Frequently, AI systems are regarded as black boxes (AMAS as a white box) that only supplies recommendations but doesn’t help final users in understanding why. With AMAS, recommendations can easily be interpreted by business users because it’s a model of how the pricing works within a specific organization. Furthermore, AMAS provides information about the optimisation process itself that allows the user to understand why an objective is met or not. And if not, it provides reasons that prevented it from doing so.
There are various AI and Machine Learning methods and price optimisation techniques for segmentation and price optimisation. Your choice depends on the situation such as data available, industry and routes to market.
Keys to success to price optimisation using AI Pricing
We cannot avoid human errors. Having said that, a business could lose millions of dollars in revenue and profit opportunity, since determining major drivers could take no less than weeks. However, AI-powered price optimisation systems focus to resolve this with unprecedented speed and accuracy. But why are retailers still hesitant in adopting such systems?
There are 5 important steps to be taken for AI-driven price optimisation to be effective:
Complete, high-quality, and well-structured data
Basically, data must be complete, high-grade, systematic and cover at least three years to be eligible for the algorithmic model. If it is not possible to restore lost data or bring it back to the same quality, a business may opt to wait for no less than a year. Then gather data in a single format, or to buy or model it.
Invest to build or buy
A successful business means being able to combine core competencies with other competencies. For retailers, negotiating purchase prices with dealers and then setting optimal prices (which needs a completely different set of skills).
In some cases, like Amazon, they invested in creating an in-house pricing hub. While others, like Target or Metro, they launched startup labs to test and integrate solutions. Businesses with budget constraints collaborate with independent startups working in a specific field, having some grip in the market.
Identify products for AI pricing
Not all products require price recommendations fueled by algorithms. Normally, exclusive items which make you different from your competitors are the ones that need algorithmic recommendations. For example, expensive private label products.
Apply AI suggestions to products that you share with your rivals but only those that don’t need the lowest price to attract buyers. For instance, pet food and supplies. Customers would choose to shop in a store that specialises in pet food and supplies rather than a supermarket offering lower prices for the same products. In addition to a nice price offer, typically shoppers also look for advice. In this case, AI can suggest prices which enable you to entice customers, at the same time maximising your revenue.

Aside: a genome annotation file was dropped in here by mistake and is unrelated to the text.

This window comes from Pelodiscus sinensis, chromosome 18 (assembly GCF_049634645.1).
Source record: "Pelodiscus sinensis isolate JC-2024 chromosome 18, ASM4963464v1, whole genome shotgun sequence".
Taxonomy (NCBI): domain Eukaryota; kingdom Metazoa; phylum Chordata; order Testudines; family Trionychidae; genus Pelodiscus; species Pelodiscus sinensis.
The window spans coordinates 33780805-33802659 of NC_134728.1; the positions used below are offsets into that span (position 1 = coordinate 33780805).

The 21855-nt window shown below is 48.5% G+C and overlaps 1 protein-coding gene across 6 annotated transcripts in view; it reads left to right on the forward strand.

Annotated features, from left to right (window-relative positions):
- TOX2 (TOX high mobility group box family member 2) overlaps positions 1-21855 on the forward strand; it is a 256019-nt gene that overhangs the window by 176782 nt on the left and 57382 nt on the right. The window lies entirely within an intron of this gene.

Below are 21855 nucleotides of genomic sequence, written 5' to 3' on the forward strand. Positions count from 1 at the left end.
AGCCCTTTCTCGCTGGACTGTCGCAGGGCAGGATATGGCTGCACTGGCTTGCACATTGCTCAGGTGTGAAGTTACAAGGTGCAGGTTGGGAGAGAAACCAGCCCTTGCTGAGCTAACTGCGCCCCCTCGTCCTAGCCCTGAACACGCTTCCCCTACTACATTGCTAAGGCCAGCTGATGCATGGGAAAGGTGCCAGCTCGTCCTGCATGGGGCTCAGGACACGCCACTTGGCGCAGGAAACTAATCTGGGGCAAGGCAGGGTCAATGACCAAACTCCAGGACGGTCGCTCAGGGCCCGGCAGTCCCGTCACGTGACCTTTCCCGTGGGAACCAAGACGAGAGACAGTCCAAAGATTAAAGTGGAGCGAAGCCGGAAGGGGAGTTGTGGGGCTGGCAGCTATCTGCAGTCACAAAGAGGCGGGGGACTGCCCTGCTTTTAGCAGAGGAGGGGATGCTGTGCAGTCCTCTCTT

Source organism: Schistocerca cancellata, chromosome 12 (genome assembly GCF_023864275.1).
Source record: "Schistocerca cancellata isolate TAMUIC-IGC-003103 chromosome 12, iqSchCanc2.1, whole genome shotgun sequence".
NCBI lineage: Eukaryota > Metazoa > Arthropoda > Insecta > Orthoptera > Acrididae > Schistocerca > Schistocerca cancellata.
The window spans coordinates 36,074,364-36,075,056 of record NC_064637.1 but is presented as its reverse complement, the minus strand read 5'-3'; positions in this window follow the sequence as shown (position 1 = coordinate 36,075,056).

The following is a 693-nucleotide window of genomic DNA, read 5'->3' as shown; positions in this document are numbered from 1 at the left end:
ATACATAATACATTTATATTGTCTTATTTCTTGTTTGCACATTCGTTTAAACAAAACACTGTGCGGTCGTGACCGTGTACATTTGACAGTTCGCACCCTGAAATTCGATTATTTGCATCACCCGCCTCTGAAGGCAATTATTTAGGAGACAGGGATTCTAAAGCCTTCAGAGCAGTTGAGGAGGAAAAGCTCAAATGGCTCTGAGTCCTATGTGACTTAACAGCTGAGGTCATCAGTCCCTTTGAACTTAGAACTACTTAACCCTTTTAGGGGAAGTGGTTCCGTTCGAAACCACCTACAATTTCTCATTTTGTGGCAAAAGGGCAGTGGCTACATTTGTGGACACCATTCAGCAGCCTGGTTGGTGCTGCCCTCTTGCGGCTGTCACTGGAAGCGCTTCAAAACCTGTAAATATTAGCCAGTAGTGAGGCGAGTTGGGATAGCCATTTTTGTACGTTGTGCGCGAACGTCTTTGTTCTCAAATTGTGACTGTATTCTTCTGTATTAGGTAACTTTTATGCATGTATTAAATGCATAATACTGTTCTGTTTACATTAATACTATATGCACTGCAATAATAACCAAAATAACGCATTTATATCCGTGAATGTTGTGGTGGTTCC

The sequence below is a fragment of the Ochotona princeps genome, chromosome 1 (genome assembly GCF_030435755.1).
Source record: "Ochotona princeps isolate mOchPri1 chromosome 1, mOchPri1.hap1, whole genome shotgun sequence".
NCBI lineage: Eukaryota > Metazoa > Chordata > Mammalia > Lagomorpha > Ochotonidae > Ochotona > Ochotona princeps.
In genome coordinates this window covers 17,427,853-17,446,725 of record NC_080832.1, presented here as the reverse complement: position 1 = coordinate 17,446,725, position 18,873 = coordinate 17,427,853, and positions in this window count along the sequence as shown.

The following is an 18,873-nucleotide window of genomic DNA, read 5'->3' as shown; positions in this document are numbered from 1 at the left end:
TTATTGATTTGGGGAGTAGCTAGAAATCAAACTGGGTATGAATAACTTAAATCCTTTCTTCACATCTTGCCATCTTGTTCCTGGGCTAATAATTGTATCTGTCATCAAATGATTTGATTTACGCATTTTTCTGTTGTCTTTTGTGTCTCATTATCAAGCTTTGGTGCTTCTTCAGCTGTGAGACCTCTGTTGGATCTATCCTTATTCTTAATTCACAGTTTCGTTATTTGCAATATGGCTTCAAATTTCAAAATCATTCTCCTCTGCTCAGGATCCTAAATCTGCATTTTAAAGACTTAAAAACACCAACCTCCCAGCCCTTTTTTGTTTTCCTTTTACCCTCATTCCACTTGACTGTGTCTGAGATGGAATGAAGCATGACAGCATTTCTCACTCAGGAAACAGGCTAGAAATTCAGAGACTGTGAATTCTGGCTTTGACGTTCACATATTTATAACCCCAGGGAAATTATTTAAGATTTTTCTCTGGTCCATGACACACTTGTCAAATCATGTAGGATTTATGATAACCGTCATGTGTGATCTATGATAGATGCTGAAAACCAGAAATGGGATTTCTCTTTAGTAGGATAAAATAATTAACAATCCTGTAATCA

Let Pricing Team handle the whole pricing process
Needless to say, pricing managers should know how to interpret and trust AI’s price recommendations before using the system. Pricing team members should take control of the whole pricing process. Before actually employing it and to make sure it’s working well, put restrictions on algorithms or test price suggestions.
Keep System updated
The system should be regularly updated about your business goals and pricing strategy. So as to come up with the most relevant scenarios. Constantly monitor the system on how it works and make corrections necessarily. To stay productive, the system needs to integrate all the required technological advancements.
Envision a world where all your products maximise your revenue. Your pricing managers can work out more favourable purchase prices and come up with more efficient pricing strategies. And your customers keep coming back to buy from you, choosing you over your competitors. Your business achieves continued growth. That world will happen in real life with AI.
There are not enough people who know how to operate AIs which think and learn pricing by themselves. Therefore, a remedy would be offering pricing platforms and tools that permit AI-driven work “as a service”, rather than starting everything from scratch; organisations are able to take ready-made pricing strategy and plug in their own data.
Like any programs, AIs need relevant data just to make sure that their solutions do not cause other pricing issues. Specifically, all those areas beyond those which they designed to consider.
People are doubtful about this technology on how it takes pricing decisions. Whether all its decisions are perfect or not, the remedy can lie in making AI explainable, provable and transparent. Organisations should implement explainable AI.